Philosophy In Classical India

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Overview

This original work focuses on the rational principles of Indian philosophical theory, rather than the mysticism more usually associated with it. Ganeri explores the philosophical projects of a number of major Indian philosophers and looks into the methods of rational inquiry deployed within these projects. In so doing, he illuminates a network of mutual reference, criticism, influence and response, in which reason is used to call itself into question. This fresh perspective on classical Indian thought unravels new philosophical paradigms, and points towards new applications for the concept of reason.

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Editorial Reviews

From the Publisher
'... a brilliant contribution to the study of some of the basic questions of classical Indian Philosophy, and at the same time quite a convincing presentation of new philosophical paradigms ... What is striking in Ganeri's work is the commendable combination of sound grasp of the Sanskrit texts with outstanding interpretive skills. There is no doubt that the book will be acknowledged as a pathfinder in the interpretation of classical Indian Philosophy.' - John Vattanky, De Nobili College, India, Nagoya Studies in Indian Culture and Buddhism

'Excellent, just what we need right at this moment.' - Arindam Chakrabarti, University of Hawaii at Manoa

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Product Details

  • ISBN-13: 9780415240345
  • Publisher: Taylor & Francis
  • Publication date: 5/29/2001
  • Pages: 216
  • Product dimensions: 6.14 (w) x 9.21 (h) x 0.50 (d)

Meet the Author

Jonardon Ganeri read mathematics at Cambridge before pursuing graduate studies in philosophy at London and Oxford. He is the author of Semantic Powers: Meaning and the Means of Knowing in Classical Indian Philosophy 0Clarendon Press, 1999). He is currently Spalding Fellow in Comparative Religions, Clare Hall, Cambridge

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Table of Contents

Introduction 1
1 The motive and method of rational inquiry 7
1.1 Early recognition of a 'practice of reason' 7
1.2 Rationality in the Nyayasutra 10
1.3 Rationality and the ends of life 15
1.4 Perception 17
1.5 Mind, attention and the soul 22
1.6 Rationality and extrapolation 25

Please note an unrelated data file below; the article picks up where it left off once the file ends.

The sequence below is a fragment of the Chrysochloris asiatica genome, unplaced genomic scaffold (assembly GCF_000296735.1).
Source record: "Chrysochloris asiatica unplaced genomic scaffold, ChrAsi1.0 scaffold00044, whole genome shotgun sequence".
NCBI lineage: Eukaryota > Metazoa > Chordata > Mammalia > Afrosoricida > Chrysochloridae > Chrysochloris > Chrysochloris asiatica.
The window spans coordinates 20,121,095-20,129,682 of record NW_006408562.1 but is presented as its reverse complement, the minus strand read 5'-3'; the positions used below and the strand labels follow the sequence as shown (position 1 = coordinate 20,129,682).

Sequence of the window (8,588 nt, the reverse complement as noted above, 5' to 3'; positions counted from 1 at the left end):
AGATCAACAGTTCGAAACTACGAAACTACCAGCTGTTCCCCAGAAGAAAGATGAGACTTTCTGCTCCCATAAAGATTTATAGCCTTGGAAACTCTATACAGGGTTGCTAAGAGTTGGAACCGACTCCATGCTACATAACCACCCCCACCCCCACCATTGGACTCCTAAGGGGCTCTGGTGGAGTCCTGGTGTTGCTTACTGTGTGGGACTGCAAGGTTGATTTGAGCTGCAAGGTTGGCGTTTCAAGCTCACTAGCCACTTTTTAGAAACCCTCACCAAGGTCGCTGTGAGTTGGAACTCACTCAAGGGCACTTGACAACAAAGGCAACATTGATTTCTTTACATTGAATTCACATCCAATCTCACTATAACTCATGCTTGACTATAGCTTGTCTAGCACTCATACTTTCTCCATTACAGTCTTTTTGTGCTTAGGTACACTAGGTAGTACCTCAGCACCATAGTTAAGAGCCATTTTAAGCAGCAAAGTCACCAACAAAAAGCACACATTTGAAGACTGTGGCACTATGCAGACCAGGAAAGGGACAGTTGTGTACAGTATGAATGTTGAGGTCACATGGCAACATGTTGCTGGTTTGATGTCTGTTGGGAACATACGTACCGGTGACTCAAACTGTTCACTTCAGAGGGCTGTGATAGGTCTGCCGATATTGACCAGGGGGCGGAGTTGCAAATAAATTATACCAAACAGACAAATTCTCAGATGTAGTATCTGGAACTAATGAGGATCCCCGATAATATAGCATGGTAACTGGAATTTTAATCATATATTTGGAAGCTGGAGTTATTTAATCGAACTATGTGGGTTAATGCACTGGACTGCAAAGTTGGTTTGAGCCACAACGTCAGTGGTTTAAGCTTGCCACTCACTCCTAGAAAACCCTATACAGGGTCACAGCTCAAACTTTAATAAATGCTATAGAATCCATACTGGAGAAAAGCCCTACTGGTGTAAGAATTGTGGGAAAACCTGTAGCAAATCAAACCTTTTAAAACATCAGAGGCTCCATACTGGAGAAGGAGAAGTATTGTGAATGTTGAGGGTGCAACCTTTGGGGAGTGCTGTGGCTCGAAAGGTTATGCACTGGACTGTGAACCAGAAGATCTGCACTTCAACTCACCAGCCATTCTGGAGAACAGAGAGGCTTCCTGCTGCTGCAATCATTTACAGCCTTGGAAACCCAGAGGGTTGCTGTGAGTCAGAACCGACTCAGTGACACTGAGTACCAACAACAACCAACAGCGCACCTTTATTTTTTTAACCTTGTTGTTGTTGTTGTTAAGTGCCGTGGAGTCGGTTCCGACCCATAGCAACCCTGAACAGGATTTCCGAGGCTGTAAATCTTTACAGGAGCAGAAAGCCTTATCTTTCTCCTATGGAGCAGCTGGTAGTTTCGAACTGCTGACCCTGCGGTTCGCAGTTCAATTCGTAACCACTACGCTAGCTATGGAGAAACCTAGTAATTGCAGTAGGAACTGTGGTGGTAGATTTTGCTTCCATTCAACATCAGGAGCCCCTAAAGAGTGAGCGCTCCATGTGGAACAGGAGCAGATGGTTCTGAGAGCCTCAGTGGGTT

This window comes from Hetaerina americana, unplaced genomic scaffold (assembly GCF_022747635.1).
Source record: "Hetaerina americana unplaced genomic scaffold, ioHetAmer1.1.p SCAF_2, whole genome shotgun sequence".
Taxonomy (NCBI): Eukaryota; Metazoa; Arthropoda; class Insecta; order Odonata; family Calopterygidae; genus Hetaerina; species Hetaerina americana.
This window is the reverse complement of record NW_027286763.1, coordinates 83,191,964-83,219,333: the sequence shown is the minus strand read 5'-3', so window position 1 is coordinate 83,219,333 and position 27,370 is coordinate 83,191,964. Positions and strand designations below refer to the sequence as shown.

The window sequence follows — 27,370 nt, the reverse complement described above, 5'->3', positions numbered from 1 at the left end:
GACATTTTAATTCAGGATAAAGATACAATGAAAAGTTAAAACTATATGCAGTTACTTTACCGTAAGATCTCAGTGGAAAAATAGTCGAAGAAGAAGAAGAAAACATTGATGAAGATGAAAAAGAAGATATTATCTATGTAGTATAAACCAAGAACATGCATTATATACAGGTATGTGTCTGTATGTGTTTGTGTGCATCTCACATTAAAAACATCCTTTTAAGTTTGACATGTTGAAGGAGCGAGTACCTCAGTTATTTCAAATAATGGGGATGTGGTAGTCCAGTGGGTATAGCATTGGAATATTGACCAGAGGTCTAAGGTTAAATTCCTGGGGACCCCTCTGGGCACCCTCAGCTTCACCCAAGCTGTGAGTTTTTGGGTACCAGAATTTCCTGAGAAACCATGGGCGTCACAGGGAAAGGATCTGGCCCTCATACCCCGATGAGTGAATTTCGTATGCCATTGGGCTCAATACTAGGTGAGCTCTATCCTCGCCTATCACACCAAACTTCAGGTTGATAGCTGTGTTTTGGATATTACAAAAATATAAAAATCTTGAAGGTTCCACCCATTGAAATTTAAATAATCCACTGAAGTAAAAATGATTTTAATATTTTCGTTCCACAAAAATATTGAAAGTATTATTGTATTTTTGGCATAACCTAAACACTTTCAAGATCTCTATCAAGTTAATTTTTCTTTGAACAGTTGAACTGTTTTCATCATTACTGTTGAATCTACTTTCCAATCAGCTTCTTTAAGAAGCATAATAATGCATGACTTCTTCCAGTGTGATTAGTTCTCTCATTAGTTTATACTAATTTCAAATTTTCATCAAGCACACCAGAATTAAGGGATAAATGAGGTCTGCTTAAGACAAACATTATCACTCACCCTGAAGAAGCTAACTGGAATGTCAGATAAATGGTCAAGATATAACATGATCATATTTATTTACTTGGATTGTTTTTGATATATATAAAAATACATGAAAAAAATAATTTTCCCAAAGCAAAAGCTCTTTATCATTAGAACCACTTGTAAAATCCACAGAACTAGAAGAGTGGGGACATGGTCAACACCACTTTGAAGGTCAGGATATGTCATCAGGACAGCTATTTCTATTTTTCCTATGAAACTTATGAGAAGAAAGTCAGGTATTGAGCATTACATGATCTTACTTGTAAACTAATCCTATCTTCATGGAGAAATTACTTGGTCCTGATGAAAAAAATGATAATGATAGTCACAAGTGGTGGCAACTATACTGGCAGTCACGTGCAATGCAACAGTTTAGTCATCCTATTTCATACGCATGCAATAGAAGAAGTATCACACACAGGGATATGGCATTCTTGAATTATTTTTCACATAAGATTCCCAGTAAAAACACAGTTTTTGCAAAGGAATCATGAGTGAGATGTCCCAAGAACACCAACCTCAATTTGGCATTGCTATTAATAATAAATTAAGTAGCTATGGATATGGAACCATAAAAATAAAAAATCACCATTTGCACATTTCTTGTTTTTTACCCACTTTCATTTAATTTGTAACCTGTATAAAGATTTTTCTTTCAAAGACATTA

1.7 Rationality and debate 28
1.8 Reason, scripture and testimony 35
1.9 Reason's checks and balances 37
2 Rationality, emptiness and the objective view 42
2.1 Thought and reality 42
2.2 Emptiness and the objective view 43
2.3 Rationality in Madhyamaka 47
2.4 On causation 51
2.5 The impossibility of proof 58
2.6 A new paradox of motion 63
2.7 Self-refutation 66
3 The rational basis of metaphysics 71
3.1 Order in nature 71
3.2 The categorial hierarchy 72
3.3 The structure of the world 77
3.4 The taxonomy of natural kinds 79
3.5 Absence as a type of entity 82
3.6 Higher-order absence 85
3.7 Navya-Nyaya logic 89
3.8 Number 91
4 Reduction, exclusion and rational reconstruction 97
4.1 How to practice poverty in metaphysics 97
4.2 A skeletal ontology 98
4.3 Marking and similarity 100
4.4 The role of language in conceptual construction 104
4.5 The exclusion theory of meaning 106
4.6 Sentence meaning 111
4.7 Conditions on rational extrapolation 114
4.8 Reasoning from specifics 118
4.9 Are reason-target relations law-like? 121
4.10 The problem of grounding 123
5 Rationality, harmony and perspective 128
5.1 A rationality of reconciliation 128
5.2 The many-sided nature of things 128
5.3 Disagreement defused 130
5.4 The epistemology of perspective 134
5.5 The logic of assertion 137
5.6 Assertion and the unassertible 141
5.7 The mark of a good reason 144
5.8 Integration and complete knowledge 147
6 Reason in equilibrium 151
6.1 Reason and the management of doubt 151
6.2 The burden of proof 153
6.3 Criteria for rational rejection 155
6.4 Supposition and pretence 158
6.5 A new doxastic ascent 159
6.6 Epistemic equilibrium 162
Notes 169
Texts 184
Bibliography 192
Index 203
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